Debbi: Allie is never concerned for herself; she is always concerned for us and how our family will feel if something happens to her. I wish I was half as good as her.
Debbi, what has Allie taught you?
To cry. (Laughter) I’ve grown through this journey. Allie has taught me to be faithful, and she has inspired me through her faith. She has always been our leader. She encourages our family to get up and go to church.
Allie, where does your faith come from?
Allie: I have had a strong connection to God since I was little.
Debbi: When she was little, she would make me cards with a cross and the sun shining. She would always say, “God loves you, and I love you.”
Allie: I pray about everything in my life. I have since I was very little. God inspires me constantly. He even sends people who I don’t know to remind me that He hears my prayers. Recently, we were in Puerto Rico, and two men dressed as Spiderman and Deadpool came walking alongside me and my friend. I asked why they were dressed up, and they told me that they dressed up and visited sick children in hospitals to make them feel better.
Before they walked away, the guy dressed as Deadpool looked at me and said, “You are going to beat this, you are going to be okay.” I don’t know how he knew I had cancer because, other than my hair, it’s not obvious. I could have Alopecia. I asked the group if they told him and they all said no. I felt God in that. God knows I deal with my situation with humor, so I definitely think He would send a guy dressed as Deadpool to give me a message. I was in Walmart, and a lady approached me boldly and said, “Excuse me. God told me to tell you that you are going to be alright.” I hugged her immediately and called my mom crying.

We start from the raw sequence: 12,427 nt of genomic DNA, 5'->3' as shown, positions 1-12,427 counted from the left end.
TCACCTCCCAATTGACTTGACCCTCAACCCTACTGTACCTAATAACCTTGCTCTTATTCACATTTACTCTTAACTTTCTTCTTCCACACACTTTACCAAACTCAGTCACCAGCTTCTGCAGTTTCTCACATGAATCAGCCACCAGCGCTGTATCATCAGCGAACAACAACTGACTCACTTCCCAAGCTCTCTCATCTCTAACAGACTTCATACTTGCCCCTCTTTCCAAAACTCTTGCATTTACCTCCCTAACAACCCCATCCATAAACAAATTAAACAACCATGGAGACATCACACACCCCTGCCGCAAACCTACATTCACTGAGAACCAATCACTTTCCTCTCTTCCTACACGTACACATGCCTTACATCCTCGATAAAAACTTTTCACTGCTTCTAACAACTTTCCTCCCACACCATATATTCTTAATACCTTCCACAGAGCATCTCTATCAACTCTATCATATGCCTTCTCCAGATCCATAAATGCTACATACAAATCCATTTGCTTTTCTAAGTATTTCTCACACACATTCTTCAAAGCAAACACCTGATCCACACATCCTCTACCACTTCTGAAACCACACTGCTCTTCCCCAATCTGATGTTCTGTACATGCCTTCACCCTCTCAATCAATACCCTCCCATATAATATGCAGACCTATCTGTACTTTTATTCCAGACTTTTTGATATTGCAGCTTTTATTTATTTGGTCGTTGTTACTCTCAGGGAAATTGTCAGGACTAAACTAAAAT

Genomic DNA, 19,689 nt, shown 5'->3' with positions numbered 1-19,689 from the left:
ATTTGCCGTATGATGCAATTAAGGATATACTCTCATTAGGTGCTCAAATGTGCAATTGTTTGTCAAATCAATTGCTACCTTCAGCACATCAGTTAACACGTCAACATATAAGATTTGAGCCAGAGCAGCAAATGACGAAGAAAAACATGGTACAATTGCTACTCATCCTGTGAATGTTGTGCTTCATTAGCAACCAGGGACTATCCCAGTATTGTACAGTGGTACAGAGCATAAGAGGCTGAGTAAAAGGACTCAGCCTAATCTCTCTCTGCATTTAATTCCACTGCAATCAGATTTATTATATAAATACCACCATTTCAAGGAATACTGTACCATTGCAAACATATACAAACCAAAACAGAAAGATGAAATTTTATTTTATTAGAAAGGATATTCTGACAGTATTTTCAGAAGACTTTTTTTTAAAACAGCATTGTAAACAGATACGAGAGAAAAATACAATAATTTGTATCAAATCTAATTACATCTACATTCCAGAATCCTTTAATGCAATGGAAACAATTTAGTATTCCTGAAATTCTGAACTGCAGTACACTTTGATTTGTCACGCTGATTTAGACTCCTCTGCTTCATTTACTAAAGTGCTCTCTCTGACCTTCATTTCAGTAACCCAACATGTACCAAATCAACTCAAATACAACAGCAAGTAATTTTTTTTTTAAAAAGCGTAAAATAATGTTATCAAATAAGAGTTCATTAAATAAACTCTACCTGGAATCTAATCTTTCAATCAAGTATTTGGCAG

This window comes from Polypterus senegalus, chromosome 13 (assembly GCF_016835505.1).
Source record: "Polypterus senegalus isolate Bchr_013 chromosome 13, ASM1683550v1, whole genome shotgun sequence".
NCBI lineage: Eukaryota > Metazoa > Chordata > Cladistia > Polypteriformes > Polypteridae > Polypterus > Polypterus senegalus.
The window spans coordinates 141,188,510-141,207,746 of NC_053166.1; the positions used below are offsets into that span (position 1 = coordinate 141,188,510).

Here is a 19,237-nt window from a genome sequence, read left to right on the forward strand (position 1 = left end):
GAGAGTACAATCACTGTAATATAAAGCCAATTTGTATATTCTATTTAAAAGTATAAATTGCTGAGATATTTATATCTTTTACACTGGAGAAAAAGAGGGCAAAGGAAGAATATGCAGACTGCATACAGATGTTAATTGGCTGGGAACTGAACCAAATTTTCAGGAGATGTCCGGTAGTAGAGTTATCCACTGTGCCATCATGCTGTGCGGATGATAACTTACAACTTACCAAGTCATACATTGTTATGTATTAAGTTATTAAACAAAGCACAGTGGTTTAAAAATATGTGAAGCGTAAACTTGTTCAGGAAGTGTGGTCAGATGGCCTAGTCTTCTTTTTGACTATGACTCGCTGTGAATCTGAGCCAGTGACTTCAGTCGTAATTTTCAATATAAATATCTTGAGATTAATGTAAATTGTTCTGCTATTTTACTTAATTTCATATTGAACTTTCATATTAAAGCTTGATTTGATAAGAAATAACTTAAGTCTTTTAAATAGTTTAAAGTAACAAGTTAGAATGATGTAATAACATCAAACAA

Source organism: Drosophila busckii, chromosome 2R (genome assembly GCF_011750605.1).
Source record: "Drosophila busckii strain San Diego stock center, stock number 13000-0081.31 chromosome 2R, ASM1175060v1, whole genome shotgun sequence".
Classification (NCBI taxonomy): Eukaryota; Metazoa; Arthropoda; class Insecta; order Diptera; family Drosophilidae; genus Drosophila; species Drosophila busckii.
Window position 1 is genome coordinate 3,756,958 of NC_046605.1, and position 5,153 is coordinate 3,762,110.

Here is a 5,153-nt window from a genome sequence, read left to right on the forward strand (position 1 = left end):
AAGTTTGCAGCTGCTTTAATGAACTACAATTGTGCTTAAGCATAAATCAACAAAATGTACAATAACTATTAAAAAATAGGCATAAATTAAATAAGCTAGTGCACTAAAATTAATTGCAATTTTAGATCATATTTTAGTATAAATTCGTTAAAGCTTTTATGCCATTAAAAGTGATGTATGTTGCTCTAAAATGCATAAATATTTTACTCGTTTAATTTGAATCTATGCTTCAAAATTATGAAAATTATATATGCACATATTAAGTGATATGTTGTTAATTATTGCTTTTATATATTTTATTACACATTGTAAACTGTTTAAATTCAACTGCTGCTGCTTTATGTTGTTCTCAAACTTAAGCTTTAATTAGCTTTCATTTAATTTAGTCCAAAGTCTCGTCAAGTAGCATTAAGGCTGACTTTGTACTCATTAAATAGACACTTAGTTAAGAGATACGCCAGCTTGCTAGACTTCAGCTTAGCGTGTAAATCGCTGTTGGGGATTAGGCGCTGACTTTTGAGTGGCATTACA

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Allie, what do you admire most about your mom?
The thing I admire about her also makes me mad — she doesn’t care about herself because she cares so much about others. And she makes everything funny.
Debbi, what do you admire most about Allie?
I admire the grace with which she handles every challenge. Her hair may never grow back, and she embraces her look and her style with grace. She tells me she misses her hair, and I tell her she can wear a wig, but she says it’s not the same. She will wear wigs for fun. She will have a momentary meltdown, but most of the time she holds it all together – school, the medications, not feeling well, her sorority life and her social circles — gracefully.
Can you share a heartwarming or special tradition you enjoy together?
Debbi: We go see [the Broadway play] Wicked every time we go to New York. We have fun together through laughter and shocking comedy. When we both had cancer, we loved to shock people by being in public and saying things to each other like, “What happened to your hair?”
Has cancer changed your relationship?
Debbi: I can’t answer that. We never knew life with her as a teen without cancer. Cancer is our normal. I’d like to think we’d be just as close even without the cancer. We’ve spent so much time together. We have even slept together most nights for the past six years, aside from when she’s at school.
Aside from faith, family and friends, what are three things you can’t live without?
Debbi: My cell phone, Pinot Grigio and the beach
Allie: Memphis Grizzlies, make-up and coffee
Thanks for sharing this story with us, Debbi and Allie! And thank you to Elizabeth Looney for the beautiful photos.